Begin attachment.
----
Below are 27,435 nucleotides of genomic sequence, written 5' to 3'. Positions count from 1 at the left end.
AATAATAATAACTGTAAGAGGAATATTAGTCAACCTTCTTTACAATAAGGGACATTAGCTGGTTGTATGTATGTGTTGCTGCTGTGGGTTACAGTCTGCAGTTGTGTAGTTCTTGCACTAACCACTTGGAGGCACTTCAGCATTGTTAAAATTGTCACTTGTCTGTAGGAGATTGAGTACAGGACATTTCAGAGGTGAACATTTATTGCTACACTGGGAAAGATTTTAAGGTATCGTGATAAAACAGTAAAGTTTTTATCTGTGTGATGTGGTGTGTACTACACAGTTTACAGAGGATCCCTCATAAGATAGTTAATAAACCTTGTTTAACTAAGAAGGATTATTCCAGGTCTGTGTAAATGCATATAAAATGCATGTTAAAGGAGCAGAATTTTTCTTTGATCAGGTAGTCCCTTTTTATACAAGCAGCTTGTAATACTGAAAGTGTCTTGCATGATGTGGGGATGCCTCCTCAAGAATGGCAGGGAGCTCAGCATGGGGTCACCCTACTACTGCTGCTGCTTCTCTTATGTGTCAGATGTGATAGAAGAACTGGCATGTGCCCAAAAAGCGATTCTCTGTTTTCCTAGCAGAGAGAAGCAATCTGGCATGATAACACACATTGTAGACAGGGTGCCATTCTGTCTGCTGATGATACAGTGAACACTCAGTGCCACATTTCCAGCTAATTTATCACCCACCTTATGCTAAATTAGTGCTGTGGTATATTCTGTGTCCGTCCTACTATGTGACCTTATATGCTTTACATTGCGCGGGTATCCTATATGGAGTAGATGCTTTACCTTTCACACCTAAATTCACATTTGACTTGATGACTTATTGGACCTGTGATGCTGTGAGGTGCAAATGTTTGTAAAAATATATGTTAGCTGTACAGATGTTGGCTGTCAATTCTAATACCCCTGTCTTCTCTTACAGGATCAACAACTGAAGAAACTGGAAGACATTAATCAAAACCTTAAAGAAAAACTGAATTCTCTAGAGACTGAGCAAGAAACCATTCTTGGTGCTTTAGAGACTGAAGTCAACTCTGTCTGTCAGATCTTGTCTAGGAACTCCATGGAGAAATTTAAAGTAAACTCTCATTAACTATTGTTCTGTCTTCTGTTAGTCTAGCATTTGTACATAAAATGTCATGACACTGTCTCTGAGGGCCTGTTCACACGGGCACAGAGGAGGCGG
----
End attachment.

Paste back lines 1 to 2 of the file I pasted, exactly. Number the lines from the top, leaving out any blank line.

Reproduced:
Below are 27,435 nucleotides of genomic sequence, written 5' to 3'. Positions count from 1 at the left end.
AATAATAATAACTGTAAGAGGAATATTAGTCAACCTTCTTTACAATAAGGGACATTAGCTGGTTGTATGTATGTGTTGCTGCTGTGGGTTACAGTCTGCAGTTGTGTAGTTCTTGCACTAACCACTTGGAGGCACTTCAGCATTGTTAAAATTGTCACTTGTCTGTAGGAGATTGAGTACAGGACATTTCAGAGGTGAACATTTATTGCTACACTGGGAAAGATTTTAAGGTATCGTGATAAAACAGTAAAGTTTTTATCTGTGTGATGTGGTGTGTACTACACAGTTTACAGAGGATCCCTCATAAGATAGTTAATAAACCTTGTTTAACTAAGAAGGATTATTCCAGGTCTGTGTAAATGCATATAAAATGCATGTTAAAGGAGCAGAATTTTTCTTTGATCAGGTAGTCCCTTTTTATACAAGCAGCTTGTAATACTGAAAGTGTCTTGCATGATGTGGGGATGCCTCCTCAAGAATGGCAGGGAGCTCAGCATGGGGTCACCCTACTACTGCTGCTGCTTCTCTTATGTGTCAGATGTGATAGAAGAACTGGCATGTGCCCAAAAAGCGATTCTCTGTTTTCCTAGCAGAGAGAAGCAATCTGGCATGATAACACACATTGTAGACAGGGTGCCATTCTGTCTGCTGATGATACAGTGAACACTCAGTGCCACATTTCCAGCTAATTTATCACCCACCTTATGCTAAATTAGTGCTGTGGTATATTCTGTGTCCGTCCTACTATGTGACCTTATATGCTTTACATTGCGCGGGTATCCTATATGGAGTAGATGCTTTACCTTTCACACCTAAATTCACATTTGACTTGATGACTTATTGGACCTGTGATGCTGTGAGGTGCAAATGTTTGTAAAAATATATGTTAGCTGTACAGATGTTGGCTGTCAATTCTAATACCCCTGTCTTCTCTTACAGGATCAACAACTGAAGAAACTGGAAGACATTAATCAAAACCTTAAAGAAAAACTGAATTCTCTAGAGACTGAGCAAGAAACCATTCTTGGTGCTTTAGAGACTGAAGTCAACTCTGTCTGTCAGATCTTGTCTAGGAACTCCATGGAGAAATTTAAAGTAAACTCTCATTAACTATTGTTCTGTCTTCTGTTAGTCTAGCATTTGTACATAAAATGTCATGACACTGTCTCTGAGGGCCTGTTCACACGGGCACAGAGGAGGCGG